Chapter

Beauty and the beast? Conceptualizing sex in evolutionary narratives

Erika Lorraine Milam

in Biology and Ideology from Descartes to Dawkins

Published by University of Chicago Press

Published in print May 2010 | ISBN: 9780226608402
Published online March 2013 | e-ISBN: 9780226608426 | DOI: http://dx.doi.org/10.7208/chicago/9780226608426.003.0012
Beauty and the beast? Conceptualizing sex in evolutionary narratives

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Sex is probably the best example of stable biological variation within the human species. Scientists have tried to account for the origin of sex differences in biological terms using evolutionary theory. Although Charles Darwin derived his theories of natural and sexual selection with no consideration for sex, he assumed that the differences he observed in male and female human and animal behavior were variations related to biology. This chapter examines the link between sex and evolution by reflecting on the various resonances between cultural and social norms one the one hand, and biological theory on the other. It first considers scientific explanations of women's nature, or womanhood as a subject of science, before turning to research on female choice and the animal/woman divide in the early twentieth century. The chapter also discusses the use of human and animal models of “natural” sexual behavior after World War II, sexual selection and biological determinism in the 1970s, and efforts to bridge the gap between feminism and evolutionary theory.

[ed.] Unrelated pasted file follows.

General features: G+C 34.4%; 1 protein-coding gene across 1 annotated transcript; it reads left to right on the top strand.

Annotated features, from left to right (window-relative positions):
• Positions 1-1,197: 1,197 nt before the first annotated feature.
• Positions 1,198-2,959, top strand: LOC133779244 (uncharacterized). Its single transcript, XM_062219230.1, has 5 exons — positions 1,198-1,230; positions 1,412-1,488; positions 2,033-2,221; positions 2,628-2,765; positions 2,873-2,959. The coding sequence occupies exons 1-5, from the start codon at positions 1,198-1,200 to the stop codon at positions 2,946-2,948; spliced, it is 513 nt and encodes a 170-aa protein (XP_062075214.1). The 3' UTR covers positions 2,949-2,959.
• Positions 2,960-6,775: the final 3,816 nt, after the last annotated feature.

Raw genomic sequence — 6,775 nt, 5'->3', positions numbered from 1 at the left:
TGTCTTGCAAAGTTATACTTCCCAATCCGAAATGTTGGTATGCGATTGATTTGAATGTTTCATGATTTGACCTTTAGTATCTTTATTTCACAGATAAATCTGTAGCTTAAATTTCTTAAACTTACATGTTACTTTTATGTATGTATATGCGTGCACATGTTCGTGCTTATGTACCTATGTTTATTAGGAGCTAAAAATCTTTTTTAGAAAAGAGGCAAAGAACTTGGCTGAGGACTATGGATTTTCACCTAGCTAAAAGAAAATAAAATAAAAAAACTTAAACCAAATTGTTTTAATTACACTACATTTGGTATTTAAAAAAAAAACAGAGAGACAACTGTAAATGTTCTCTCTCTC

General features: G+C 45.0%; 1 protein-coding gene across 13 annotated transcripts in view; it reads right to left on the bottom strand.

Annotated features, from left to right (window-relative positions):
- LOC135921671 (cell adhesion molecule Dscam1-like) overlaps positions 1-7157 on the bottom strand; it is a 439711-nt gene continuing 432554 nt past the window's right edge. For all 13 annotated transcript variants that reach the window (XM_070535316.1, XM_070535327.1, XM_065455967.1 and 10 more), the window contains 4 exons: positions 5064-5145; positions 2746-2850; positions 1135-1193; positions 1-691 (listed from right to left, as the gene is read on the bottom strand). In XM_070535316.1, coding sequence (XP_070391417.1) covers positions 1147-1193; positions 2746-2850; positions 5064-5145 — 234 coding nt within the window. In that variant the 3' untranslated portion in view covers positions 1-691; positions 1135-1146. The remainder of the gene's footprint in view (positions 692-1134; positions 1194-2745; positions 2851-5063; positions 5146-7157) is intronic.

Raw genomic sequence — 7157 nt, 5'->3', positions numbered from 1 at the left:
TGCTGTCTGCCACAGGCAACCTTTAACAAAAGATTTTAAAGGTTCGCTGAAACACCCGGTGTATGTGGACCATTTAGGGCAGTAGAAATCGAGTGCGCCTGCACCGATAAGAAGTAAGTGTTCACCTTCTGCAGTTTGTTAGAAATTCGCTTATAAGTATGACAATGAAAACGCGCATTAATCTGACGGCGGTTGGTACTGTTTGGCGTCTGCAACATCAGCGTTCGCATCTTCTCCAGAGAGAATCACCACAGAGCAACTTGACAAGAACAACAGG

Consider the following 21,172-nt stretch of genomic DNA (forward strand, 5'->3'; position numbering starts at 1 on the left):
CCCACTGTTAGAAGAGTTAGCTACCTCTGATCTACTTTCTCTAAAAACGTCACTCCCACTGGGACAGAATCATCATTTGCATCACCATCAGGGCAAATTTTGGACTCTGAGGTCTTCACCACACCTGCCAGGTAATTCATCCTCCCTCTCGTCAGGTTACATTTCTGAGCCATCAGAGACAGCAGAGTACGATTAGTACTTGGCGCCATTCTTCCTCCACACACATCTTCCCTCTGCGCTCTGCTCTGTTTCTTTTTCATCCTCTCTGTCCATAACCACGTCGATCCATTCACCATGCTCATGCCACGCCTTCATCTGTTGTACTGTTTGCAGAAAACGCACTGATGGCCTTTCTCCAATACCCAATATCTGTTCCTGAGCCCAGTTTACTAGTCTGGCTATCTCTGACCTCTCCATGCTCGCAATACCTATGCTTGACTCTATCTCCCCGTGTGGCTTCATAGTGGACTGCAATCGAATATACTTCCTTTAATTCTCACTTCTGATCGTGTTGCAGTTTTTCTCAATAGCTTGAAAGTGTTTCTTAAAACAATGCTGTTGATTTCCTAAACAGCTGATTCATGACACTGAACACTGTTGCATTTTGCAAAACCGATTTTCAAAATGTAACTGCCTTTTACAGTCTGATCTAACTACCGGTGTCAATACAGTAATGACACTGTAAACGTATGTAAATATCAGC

Keywords: sex; evolution; feminism; biology; Charles Darwin; biological determinism; sexual behavior; animal models; sexual selection; female choice

Chapter.  9947 words.  Illustrated.

Subjects: History of Science and Technology

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